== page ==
This is the next post in our discussion on challenging the admission of evidence found after the stop of a vehicle in Little Rock, Arkansas. Our last article provided an overview of topics which this series will be discussing and it also stressed the need to speak with an attorney if you or a loved one have been arrested. It is important to understand that you may have options after such an arrest and that you should not make the mistake of thinking that there is “nothing you can do” in such a situation. In this article we will discuss, as a general matter, when law enforcement will be permitted to stop a car. If you require assistance then contact our office to speak with a criminal defense lawyer.
We have previously discussed the rights of Little Rock persons who were detained by the police. Many of these same concepts apply in cases involving the stop of a car. Under Terry v. Ohio, officers may only stop a car if they have “reasonable suspicion” that the driver has committed, or is about to commit, an illegal act. Such suspicion can take multiple forms, which we will discuss in turn.
The police may stop a car if they observe any type of traffic violation. This can include instances in which the driver is traveling at a rate faster than the posted speed limit, the running of a light or stop sign, an illegal turn, or any other such violation. Officers may also legally stop a car for an “equipment violation” such as broken tail light, etc. Any of these types of stops may lead to the discovery of evidence which relates to other criminal activity. Depending on how law enforcement discovers such evidence, it may be admissible at trial. We will discuss the extent to which such evidence may be admissible in one of our coming articles.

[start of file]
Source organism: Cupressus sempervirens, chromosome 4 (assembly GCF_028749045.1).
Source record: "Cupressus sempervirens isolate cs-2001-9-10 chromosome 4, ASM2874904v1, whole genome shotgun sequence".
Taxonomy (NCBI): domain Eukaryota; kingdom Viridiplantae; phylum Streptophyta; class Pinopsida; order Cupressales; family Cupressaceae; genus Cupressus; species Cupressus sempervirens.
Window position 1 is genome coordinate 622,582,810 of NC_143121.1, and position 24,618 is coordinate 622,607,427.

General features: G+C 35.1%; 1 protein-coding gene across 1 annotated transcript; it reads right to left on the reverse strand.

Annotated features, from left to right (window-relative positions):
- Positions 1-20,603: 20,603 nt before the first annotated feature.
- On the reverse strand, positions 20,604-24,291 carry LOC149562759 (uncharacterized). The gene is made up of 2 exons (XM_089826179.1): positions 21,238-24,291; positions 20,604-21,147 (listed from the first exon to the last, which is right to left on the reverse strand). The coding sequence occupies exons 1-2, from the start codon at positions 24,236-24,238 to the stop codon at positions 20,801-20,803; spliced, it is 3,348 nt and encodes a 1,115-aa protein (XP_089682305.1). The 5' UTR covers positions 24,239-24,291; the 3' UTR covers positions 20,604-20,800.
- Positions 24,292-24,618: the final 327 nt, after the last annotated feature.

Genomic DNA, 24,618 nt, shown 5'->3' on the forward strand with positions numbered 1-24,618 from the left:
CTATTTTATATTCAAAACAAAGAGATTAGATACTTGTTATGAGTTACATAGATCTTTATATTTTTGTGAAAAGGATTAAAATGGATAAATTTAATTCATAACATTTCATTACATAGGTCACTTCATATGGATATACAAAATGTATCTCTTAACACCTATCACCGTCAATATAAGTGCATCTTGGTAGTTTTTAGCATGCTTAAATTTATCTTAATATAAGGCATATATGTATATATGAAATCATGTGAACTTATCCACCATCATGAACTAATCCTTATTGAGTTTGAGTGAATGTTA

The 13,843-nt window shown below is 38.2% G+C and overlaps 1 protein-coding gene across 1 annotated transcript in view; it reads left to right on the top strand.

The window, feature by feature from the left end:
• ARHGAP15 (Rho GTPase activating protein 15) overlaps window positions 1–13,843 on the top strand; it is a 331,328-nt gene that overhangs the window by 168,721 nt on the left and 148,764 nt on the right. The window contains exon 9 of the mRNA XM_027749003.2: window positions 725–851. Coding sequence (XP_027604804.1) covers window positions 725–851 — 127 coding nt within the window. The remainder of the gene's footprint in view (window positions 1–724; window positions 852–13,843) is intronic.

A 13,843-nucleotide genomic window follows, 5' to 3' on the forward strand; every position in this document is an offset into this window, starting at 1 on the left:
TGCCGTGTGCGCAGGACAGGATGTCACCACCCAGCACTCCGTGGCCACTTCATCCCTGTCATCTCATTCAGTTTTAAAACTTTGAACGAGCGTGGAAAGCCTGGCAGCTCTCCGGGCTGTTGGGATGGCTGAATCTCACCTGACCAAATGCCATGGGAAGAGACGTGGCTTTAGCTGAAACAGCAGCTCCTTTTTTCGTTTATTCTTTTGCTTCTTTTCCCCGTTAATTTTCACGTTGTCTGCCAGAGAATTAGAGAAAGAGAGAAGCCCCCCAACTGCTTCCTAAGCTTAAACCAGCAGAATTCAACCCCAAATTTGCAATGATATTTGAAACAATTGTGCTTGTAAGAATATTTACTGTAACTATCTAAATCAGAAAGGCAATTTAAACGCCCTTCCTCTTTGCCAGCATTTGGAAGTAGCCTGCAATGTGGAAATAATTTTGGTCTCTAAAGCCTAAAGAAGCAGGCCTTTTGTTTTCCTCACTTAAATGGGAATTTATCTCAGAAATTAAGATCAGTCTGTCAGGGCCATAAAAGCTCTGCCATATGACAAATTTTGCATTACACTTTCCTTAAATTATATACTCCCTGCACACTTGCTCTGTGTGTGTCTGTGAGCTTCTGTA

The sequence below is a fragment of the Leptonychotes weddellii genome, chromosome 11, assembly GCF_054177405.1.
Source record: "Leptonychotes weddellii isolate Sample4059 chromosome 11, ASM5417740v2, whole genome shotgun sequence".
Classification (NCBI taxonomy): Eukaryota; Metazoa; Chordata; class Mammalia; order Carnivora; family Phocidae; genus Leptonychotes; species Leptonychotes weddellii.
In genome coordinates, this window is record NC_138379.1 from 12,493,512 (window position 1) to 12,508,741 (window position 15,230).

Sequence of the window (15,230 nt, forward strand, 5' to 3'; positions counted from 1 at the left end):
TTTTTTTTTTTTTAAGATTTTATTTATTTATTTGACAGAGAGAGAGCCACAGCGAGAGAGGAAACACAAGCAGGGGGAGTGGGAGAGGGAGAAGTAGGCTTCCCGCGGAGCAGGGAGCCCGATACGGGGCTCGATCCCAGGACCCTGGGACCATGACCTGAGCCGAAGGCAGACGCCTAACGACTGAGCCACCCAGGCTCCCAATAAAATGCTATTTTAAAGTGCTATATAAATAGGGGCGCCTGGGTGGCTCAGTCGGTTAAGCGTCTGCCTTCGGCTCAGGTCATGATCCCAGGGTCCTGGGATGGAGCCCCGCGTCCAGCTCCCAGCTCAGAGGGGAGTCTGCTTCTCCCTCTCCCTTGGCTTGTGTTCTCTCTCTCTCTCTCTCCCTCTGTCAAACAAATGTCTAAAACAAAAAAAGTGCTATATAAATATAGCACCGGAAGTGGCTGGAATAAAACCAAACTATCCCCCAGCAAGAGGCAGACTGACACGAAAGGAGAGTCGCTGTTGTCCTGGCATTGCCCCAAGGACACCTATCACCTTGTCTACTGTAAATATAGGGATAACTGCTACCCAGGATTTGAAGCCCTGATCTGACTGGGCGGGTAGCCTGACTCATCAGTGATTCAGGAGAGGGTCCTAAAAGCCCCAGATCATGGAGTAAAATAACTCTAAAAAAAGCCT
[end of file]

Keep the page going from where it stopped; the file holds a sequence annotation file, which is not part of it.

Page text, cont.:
The police may also stop a car if they observe conduct which indicates that the driver is committing, or is about to commit, a crime. Examples of such conduct can include a driver veering in and out of lanes, which could indicate that he or she is driving while intoxicated. Other suspicious conduct could include a car slowly driving through a neighborhood, at night, while its headlights are off or a vehicle repeatedly driving up and down the same street for no apparent reason. Again, law enforcement may potentially discovery other incriminating evidence when stopping a vehicle for such conduct.
If police stop a car without reasonable suspicion of criminal activity then it may be possible to have any evidence, obtained during the stop, excluded from the Court’s proceedings. In our next article we will discuss the extent to which law enforcement may search a car which was legitimately stopped. If you require assistance then contact our office to speak with a Little Rock lawyer. We also handle matters in Fayetteville, Fort Smith, Springdale, Jonesboro, North Little Rock, Conway, Rogers, Pine Bluff and throughout the rest of the state.